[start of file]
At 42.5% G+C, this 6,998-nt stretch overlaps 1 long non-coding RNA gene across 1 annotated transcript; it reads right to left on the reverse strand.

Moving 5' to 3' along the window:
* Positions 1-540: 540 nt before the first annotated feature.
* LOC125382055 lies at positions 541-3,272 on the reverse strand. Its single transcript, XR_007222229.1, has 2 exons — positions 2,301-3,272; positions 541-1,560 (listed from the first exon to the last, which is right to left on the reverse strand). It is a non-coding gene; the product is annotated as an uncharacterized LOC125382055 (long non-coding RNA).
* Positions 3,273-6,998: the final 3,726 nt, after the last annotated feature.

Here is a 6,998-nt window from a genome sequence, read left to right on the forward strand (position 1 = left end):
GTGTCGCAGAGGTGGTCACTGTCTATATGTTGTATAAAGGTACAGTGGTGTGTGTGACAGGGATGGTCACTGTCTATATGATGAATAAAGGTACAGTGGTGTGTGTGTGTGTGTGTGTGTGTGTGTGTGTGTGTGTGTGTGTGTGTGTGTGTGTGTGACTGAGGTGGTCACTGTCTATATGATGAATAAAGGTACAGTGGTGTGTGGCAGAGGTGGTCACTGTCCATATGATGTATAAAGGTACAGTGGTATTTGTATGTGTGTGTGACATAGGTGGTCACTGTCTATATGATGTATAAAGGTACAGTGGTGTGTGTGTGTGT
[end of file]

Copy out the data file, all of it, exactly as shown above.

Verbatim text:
At 42.5% G+C, this 6,998-nt stretch overlaps 1 long non-coding RNA gene across 1 annotated transcript; it reads right to left on the reverse strand.

Moving 5' to 3' along the window:
* Positions 1-540: 540 nt before the first annotated feature.
* LOC125382055 lies at positions 541-3,272 on the reverse strand. Its single transcript, XR_007222229.1, has 2 exons — positions 2,301-3,272; positions 541-1,560 (listed from the first exon to the last, which is right to left on the reverse strand). It is a non-coding gene; the product is annotated as an uncharacterized LOC125382055 (long non-coding RNA).
* Positions 3,273-6,998: the final 3,726 nt, after the last annotated feature.

Here is a 6,998-nt window from a genome sequence, read left to right on the forward strand (position 1 = left end):
GTGTCGCAGAGGTGGTCACTGTCTATATGTTGTATAAAGGTACAGTGGTGTGTGTGACAGGGATGGTCACTGTCTATATGATGAATAAAGGTACAGTGGTGTGTGTGTGTGTGTGTGTGTGTGTGTGTGTGTGTGTGTGTGTGTGTGTGTGTGTGTGACTGAGGTGGTCACTGTCTATATGATGAATAAAGGTACAGTGGTGTGTGGCAGAGGTGGTCACTGTCCATATGATGTATAAAGGTACAGTGGTATTTGTATGTGTGTGTGACATAGGTGGTCACTGTCTATATGATGTATAAAGGTACAGTGGTGTGTGTGTGTGT